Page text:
We are thrilled to announce our new publication “The manifold costs of being a non-native English speaker in science” in PLOS Biology.
In this paper we surveyed 908 environmental scientists from eight countries (Bangladesh, Bolivia, Japan, Nepal, Nigeria, Spain, Ukraine and the UK) with different linguistic and economic backgrounds, and compared the amount of effort required by individual researchers to conduct a variety of scientific activities in English.
The survey revealed clear and substantial disadvantages for non-native English speakers. Compared to native English speakers, non-native English speakers need up to twice as much time to read and write papers and prepare presentations in English. Papers written by non-native English speakers are 2.5 times more likely to be rejected and 12.5 times more likely to receive a request for revision, simply due to the written English. Many of them also give up attending and presenting at international conferences because they are not confident communicating in English.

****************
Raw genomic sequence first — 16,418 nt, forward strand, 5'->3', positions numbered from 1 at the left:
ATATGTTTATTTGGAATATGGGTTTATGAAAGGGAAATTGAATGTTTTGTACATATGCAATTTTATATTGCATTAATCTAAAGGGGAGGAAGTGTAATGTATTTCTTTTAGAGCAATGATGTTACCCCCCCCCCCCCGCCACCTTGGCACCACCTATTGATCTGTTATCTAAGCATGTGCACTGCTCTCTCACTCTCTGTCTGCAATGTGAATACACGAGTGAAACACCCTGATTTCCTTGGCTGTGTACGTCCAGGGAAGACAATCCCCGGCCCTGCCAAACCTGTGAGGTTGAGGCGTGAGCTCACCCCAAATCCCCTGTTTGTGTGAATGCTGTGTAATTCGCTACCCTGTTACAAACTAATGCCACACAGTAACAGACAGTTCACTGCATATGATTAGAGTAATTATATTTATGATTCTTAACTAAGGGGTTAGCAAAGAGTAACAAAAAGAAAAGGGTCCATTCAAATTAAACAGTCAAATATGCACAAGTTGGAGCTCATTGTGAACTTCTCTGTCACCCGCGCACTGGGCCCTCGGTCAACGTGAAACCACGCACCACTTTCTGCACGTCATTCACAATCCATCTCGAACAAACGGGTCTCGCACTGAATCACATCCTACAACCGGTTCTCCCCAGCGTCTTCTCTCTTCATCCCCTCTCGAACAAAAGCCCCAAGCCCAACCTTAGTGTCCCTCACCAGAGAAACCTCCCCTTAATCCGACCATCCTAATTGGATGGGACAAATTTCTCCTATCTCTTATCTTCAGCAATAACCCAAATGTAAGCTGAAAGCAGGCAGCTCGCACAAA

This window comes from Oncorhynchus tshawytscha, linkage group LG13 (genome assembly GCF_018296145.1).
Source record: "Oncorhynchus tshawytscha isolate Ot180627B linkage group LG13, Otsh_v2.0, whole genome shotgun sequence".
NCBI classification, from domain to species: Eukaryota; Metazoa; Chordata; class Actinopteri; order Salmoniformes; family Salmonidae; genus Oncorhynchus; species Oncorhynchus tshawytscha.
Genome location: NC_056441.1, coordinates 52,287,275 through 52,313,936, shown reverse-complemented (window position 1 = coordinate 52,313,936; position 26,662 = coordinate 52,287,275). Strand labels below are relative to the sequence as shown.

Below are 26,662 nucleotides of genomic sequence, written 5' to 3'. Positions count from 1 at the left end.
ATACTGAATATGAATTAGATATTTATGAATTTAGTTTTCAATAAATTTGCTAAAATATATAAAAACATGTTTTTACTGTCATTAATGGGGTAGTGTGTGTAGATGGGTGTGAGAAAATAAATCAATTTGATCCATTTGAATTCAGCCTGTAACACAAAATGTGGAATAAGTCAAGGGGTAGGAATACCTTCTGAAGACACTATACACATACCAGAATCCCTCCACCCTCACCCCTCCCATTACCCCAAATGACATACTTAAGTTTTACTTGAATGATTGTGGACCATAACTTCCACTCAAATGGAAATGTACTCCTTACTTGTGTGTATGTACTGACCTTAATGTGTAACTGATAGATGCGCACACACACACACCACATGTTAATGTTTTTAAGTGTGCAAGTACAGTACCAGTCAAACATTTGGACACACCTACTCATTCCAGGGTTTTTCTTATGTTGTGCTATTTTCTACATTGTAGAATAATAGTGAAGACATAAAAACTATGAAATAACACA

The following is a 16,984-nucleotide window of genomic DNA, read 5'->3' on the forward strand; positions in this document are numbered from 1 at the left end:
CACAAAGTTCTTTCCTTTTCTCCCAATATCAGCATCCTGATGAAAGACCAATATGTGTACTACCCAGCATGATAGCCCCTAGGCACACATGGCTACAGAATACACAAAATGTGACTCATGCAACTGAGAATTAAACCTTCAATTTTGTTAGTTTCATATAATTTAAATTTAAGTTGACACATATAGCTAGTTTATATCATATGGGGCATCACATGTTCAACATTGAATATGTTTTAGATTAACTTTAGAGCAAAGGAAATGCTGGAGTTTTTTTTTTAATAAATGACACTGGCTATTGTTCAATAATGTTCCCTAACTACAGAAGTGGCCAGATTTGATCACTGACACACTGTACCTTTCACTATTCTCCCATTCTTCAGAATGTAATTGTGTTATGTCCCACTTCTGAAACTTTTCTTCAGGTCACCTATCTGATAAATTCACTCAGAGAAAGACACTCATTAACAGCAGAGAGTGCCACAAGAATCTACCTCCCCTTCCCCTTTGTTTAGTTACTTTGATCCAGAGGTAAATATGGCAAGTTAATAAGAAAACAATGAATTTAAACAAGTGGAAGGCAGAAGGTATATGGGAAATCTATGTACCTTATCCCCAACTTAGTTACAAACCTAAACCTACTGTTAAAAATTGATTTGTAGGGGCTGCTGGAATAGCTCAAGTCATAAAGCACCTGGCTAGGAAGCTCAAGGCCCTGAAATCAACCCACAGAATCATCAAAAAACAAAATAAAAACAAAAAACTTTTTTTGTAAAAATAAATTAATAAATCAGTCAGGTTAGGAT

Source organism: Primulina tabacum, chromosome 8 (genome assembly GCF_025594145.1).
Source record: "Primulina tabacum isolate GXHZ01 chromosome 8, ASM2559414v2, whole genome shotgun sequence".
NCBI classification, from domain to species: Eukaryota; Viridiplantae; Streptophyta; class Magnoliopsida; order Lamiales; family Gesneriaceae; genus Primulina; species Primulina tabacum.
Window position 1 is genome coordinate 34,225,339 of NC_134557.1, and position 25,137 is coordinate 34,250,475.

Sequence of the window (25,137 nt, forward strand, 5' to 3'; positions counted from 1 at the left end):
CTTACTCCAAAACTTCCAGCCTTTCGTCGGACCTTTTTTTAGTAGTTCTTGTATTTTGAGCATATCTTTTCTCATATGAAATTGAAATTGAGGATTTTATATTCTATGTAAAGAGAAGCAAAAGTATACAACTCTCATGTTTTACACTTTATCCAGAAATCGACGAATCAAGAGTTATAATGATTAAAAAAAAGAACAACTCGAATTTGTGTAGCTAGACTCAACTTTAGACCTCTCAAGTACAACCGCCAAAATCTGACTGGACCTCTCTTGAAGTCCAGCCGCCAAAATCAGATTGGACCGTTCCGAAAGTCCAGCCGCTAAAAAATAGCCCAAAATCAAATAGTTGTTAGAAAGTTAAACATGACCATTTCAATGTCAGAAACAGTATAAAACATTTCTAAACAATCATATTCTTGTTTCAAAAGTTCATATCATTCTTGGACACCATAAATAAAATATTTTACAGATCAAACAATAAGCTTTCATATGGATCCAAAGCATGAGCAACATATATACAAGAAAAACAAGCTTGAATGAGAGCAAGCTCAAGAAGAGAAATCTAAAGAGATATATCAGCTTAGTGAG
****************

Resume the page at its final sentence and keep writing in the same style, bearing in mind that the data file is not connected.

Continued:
We also propose potential solutions that can be adopted by individuals, institutions, journals, funders, and conferences.
This is another product by an amazing team of coauthors. We would like to thank all the collaborators and even more importantly, everyone who participated in the survey (~ 1000 scientists from the eight countries) and shared their struggles and frustrations caused by language barriers, and stories of their efforts to overcome them.